Eleven US soldiers die as revolt spreads to Syrian border

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The Independent Online

Five US Marines were killed and nine wounded in Iraq when hundreds of guerrillas attacked American forces near the Syrian border, a sign that the rebellion is spreading to regions which have hitherto been peaceful.

Five US Marines were killed and nine wounded in Iraq when hundreds of guerrillas attacked American forces near the Syrian border, a sign that the rebellion is spreading to regions which have hitherto been peaceful.

The pitched battle on Saturday started when the marines were ambushed in Husaybah, 240 miles west of Baghdad, according to a reporter from the St Louis Post-Dispatch, who was with the Marines. A doctor at the nearby city of al-Qaim said 10 Iraqis were killed and another 30 wounded, including guerrillas and civilian bystanders. The Husaybah police chief, Imad al-Mahlawi, was reportedly killed by a Marine sniper.

In total, 11 US soldiers were killed over the weekend. Three members of the US Army's 1st Armored Division died when their convoy came under fire near the southern Iraqi city of Diwaniyah on Saturday. A marine was killed in action in western Iraq, although the US military gave no details, and a soldier was killed by a roadside bomb in Baghdad. Another solder was killed when his Abrams tank overturned in Baghdad.

Meanwhile, in an attempt to end guerrilla attacks on its supply lines, the US has banned civilian traffic on some of Iraq's most-used highways and declared them free-fire zones: all vehicles not belonging to the US military will be fired upon, according to American military command.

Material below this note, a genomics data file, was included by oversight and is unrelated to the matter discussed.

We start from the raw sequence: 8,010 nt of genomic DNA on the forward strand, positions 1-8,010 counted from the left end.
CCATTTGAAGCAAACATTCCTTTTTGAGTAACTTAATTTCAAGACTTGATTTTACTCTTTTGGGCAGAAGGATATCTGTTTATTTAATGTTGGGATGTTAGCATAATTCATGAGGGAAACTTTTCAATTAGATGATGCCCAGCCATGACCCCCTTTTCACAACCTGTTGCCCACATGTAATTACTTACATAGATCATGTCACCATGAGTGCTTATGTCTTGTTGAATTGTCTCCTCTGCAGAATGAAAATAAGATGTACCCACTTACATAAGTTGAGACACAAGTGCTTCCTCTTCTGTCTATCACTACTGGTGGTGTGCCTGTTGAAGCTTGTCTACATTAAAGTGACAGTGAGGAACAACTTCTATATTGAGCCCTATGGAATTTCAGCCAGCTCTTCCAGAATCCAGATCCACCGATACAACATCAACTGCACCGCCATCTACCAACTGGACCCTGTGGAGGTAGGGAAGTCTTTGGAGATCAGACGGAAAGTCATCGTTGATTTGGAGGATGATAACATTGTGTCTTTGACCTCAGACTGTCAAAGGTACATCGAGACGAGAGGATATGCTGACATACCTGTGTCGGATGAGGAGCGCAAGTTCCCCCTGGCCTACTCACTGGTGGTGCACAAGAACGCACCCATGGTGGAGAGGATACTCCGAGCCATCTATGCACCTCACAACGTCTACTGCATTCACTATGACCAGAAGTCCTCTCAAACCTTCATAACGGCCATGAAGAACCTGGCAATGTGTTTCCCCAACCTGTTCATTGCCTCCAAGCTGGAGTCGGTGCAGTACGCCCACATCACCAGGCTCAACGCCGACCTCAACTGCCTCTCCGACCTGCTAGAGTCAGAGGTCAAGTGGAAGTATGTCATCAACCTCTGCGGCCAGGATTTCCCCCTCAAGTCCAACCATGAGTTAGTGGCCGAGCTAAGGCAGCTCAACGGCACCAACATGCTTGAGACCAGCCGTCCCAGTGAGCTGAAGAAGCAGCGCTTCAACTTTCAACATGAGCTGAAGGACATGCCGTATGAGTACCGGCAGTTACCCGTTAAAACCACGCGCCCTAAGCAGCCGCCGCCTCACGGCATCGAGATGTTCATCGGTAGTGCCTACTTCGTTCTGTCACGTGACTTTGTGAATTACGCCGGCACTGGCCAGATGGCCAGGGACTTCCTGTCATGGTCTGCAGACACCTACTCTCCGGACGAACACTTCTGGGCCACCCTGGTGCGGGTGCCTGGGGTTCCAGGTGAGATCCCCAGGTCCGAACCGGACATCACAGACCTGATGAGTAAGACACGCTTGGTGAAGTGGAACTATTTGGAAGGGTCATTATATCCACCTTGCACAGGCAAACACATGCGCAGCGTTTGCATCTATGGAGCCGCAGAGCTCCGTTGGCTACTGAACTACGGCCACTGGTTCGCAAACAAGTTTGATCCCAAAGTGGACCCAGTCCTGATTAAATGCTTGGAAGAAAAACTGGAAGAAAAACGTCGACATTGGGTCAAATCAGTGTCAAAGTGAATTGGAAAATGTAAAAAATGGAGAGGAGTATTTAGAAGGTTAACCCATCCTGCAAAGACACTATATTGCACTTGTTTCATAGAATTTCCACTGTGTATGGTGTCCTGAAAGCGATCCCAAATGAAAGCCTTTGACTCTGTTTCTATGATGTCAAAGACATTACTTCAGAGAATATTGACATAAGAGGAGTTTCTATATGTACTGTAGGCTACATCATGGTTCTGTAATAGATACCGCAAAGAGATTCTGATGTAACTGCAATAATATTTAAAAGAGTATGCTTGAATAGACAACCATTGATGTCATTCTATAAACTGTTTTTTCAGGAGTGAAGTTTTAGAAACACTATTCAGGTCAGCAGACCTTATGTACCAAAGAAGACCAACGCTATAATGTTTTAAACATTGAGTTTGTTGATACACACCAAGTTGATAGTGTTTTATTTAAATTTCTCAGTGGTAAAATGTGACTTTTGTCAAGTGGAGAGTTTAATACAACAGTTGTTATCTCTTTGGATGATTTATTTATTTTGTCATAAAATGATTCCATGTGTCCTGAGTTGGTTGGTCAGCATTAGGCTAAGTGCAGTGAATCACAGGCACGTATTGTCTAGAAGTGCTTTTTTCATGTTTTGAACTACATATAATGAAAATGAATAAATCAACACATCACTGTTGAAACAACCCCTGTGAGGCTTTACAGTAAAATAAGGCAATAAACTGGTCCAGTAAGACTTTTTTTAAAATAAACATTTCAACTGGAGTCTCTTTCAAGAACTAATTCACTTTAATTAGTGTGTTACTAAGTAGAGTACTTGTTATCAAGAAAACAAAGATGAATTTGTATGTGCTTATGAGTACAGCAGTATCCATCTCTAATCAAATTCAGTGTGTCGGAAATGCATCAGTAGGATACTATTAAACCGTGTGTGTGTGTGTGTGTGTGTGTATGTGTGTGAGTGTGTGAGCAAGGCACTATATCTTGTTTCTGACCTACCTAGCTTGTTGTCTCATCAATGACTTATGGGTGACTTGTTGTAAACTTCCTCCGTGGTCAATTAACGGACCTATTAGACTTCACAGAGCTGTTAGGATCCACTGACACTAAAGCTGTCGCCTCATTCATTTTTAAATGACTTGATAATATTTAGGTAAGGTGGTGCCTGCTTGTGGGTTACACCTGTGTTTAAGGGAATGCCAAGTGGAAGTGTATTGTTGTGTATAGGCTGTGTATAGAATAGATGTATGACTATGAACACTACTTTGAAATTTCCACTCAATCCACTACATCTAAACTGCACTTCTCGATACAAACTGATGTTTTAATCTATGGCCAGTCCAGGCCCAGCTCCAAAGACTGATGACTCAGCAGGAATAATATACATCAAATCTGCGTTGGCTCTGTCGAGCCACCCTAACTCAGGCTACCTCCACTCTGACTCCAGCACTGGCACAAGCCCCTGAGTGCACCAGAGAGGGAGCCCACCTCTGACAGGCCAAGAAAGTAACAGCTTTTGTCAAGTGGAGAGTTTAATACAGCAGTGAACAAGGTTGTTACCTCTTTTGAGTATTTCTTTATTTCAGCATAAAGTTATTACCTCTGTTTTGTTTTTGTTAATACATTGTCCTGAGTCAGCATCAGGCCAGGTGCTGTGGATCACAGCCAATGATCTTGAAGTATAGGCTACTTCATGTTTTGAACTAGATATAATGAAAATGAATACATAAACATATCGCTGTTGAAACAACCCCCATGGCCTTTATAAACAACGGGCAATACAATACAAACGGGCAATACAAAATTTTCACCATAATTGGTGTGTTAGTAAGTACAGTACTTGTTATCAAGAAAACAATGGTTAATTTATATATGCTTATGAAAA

The decision over the weekend is likely to cause massive dislocation by preventing Iraqis from using the highways north and south of Baghdad ­ the main economic lifelines of the country ­ where insurgents have launched frequent attacks. The main roads to Turkey, Jordan and Kuwait will be cut.

Saturday's attack is important because it shows insurgents operating in larger numbers than before and seeking to relieve the pressure on Fallujah, where a shaky truce continues. Marine intelligence said 300 Iraqi mujahedin from Fallujah and Ramadi had first attacked an outpost by setting off a roadside bomb, then fired mortar rounds at the marines when they left their base.

Two British soldiers were injured when their convoy was ambushed in south-east Iraq, the Defence Ministry said yesterday. They were shot during an attack on a joint British Army and Iraqi Civil Defence Corps convoy near the town of Amara.

The US military command in Baghdad was shocked during the past two weeks to find that its truck convoys were coming under repeated attacks which have led to a shortage of supplies. It has admitted that this is one of the reasons that it needs an extra 20,000 soldiers.

Civilians working for the Coalition Provisional Authority in Baghdad's heavily fortified "Green Zone" have been told that they may have to go on army rations due to lack of food.

Announcing the road closures yesterday, the US military said: "Civilians that attempt to drive on these roads may be considered anti-coalition forces and risk being subject to attack. If civilians drive on the closed sections of the highways they may be engaged with deadly force."

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